Quantcast
Home / blogs / Eminent domain case strikes at Constitutional rights

Eminent domain case strikes at Constitutional rights

By Sean Ryan

The debate over whether Oak Creek should take Earl Giefer’s farm was really about how much authority we the people give our government in the name of the greater good.

In this case, the residents of Oak Creek said the city went too far when considering taking Giefer’s farm with the ultimate goal of promoting development and lowering tax rates. A few advocates on Giefer’s side said to me that this case riled people because, as private landowners, they would not want the government trying to take their land.

But, although people polished the pitchforks and lit the torches over the eminent domain proposal, I’m not hearing a public outcry over the city’s plan to enforce zoning codes against Giefer’s farm.

There is a catch-22 at the center of this story.

Everybody wants to have the right to do whatever they want with their land without government intervention. But citizens also want the protection government offers when it regulates other people’s properties.

Even the crusaders against eminent domain don’t argue against governments’ right to make private landowners follow zoning codes. Sure, there are enough complaints and appeals to pack the agendas of the Board of Zoning Appeals of the City of Milwaukee, but those are all individual cases. They are not complaints about the fundamental rights of government.

The first paragraph of the U.S. Constitution says it all: We the people formed a government to, among other things, promote general welfare and secure the blessings of liberty.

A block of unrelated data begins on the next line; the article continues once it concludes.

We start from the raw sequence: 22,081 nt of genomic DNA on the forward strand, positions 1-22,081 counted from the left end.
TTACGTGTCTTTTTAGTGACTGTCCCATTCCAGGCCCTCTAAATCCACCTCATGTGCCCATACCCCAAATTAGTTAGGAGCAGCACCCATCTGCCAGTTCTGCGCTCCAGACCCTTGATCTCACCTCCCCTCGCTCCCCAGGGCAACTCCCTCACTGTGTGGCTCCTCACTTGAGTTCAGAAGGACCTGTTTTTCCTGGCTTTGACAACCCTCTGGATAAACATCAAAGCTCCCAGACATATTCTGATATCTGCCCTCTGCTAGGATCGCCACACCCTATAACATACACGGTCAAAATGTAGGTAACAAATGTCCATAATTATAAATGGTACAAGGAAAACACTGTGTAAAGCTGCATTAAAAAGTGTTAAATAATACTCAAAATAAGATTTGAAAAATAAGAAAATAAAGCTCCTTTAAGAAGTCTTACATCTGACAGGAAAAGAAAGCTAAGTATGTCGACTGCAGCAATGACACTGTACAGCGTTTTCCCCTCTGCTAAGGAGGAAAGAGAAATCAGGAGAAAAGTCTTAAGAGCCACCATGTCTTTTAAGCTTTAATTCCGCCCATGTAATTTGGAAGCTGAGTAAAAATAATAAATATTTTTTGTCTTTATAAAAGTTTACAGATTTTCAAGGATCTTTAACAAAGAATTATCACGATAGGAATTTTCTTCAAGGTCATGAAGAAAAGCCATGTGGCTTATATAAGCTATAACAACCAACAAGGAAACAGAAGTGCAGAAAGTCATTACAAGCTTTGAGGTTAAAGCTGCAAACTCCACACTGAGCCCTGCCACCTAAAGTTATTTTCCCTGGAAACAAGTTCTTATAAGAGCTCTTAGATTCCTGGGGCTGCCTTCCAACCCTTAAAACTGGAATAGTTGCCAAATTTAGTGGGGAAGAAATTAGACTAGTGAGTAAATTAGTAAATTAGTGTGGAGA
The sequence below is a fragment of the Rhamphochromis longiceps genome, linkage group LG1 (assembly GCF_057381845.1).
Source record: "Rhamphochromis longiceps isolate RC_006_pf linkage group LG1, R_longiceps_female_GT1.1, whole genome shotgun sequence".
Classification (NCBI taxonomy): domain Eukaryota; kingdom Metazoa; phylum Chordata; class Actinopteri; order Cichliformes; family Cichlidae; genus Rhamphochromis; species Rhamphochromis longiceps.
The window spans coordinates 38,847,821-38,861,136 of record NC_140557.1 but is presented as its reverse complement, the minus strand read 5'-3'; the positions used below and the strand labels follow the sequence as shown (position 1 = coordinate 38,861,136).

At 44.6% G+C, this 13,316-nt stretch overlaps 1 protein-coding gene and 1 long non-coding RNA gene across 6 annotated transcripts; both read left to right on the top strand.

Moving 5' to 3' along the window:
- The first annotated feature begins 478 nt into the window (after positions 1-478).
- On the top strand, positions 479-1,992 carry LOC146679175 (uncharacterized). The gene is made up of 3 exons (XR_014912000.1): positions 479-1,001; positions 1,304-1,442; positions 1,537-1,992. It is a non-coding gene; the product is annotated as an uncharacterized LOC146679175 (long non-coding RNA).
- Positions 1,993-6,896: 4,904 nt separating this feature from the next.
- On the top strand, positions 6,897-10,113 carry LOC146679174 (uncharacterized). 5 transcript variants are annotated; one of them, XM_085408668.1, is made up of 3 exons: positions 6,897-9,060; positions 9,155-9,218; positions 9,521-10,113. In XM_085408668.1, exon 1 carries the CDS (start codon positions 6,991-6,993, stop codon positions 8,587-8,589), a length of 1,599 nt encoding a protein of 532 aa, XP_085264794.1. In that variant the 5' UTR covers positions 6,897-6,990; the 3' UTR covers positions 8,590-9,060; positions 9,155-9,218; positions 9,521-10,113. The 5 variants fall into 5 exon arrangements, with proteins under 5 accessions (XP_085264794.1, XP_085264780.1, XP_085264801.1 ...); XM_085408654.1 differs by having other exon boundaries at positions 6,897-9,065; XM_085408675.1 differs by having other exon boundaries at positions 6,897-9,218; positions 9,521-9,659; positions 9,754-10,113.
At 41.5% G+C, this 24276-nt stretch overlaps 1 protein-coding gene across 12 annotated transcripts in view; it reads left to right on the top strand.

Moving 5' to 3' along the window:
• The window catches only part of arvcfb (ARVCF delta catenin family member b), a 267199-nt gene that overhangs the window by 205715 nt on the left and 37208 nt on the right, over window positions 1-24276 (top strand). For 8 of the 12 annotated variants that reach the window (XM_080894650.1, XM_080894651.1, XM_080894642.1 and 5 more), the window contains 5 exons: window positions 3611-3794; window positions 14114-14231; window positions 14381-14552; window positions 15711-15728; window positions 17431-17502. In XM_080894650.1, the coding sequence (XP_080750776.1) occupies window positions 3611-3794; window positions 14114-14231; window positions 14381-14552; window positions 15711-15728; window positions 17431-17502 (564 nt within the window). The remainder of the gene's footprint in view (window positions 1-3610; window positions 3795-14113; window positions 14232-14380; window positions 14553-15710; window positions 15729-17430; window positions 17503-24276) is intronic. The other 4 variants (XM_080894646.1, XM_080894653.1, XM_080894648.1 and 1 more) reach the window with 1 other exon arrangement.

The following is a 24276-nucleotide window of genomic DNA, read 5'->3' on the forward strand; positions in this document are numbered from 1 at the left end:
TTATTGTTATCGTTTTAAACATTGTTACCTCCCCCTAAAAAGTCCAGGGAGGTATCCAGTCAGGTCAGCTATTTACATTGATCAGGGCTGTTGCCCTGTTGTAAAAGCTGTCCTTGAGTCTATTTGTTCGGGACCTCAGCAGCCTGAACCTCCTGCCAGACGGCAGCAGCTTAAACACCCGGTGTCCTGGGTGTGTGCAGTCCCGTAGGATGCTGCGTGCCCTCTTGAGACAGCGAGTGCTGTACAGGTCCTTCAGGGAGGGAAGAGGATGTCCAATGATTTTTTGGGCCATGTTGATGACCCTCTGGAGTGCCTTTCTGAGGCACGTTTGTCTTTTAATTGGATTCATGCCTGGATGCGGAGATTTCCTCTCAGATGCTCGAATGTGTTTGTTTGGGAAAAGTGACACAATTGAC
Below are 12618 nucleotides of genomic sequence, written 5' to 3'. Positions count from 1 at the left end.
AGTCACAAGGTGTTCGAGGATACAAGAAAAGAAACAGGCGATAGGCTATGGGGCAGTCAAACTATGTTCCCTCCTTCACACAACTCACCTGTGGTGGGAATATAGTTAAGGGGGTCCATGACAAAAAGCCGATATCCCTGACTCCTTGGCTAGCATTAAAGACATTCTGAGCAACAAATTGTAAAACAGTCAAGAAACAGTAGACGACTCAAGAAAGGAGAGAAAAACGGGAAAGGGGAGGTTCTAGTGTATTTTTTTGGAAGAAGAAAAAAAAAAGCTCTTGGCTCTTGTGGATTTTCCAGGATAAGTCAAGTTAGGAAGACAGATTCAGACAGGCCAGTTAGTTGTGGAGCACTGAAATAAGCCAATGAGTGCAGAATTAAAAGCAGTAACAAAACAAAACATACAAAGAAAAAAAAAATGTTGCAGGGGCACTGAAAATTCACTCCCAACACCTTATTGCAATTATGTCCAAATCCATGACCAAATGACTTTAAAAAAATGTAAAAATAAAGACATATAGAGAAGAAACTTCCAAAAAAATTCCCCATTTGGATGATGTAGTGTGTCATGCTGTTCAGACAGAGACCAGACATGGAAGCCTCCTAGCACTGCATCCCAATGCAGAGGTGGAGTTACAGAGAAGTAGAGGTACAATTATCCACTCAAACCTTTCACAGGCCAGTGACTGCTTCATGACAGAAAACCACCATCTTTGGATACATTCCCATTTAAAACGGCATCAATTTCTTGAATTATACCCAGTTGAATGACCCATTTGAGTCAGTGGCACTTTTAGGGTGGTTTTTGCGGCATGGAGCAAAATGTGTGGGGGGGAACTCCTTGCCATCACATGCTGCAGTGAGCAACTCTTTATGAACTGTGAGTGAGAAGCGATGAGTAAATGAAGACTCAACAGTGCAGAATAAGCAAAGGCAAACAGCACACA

In order to enjoy those blessings, we have to sacrifice some of our rights.

So, in the name of well-functioning republic, I will commend the residents of Oak Creek who took the initiative to tell their elected officials where their power ends.

Sean Ryan, staff writer for The Daily Reporter, waives his right to remain silent.

YouTube Preview Image

Lawrence Haskin, Oak Creek city attorney, explains city staff members’ decision to consider declaring Earl Giefer’s 24.4-acre property a blight on city development.

One comment

  1. i know the feeling of this act my family farm is under attack from it. i have grown up on this farm my entire life and now a private business decides that they want to make a road thru the center of my property. it breaks my heart that this is happening . my grandfather came to this land a long time ago when it was just brush and cleared it into good beautifull farm land. we have always farmed it and to this day still do. our farm has come a long way and i carry alot of pride in what my father and me have turned it into to. now some big bully is granted the right to take it away just for his own profit. yes i understand that when roads are made they need land. and then people had the same problem that i do now but. i dont believe this is right this road makes no sense. it leads to no where it has no purpose yes the valley is growing but not in our town. it is a small town. we have a new bridge coming in from mexico on a road about three miles from mine. they say it is to benifit that but i just dont see how when it doesnt lead straight to it. everything about this is not right. i just wish someone could hear my story and help me out

Leave a Reply

Your email address will not be published. Required fields are marked *

*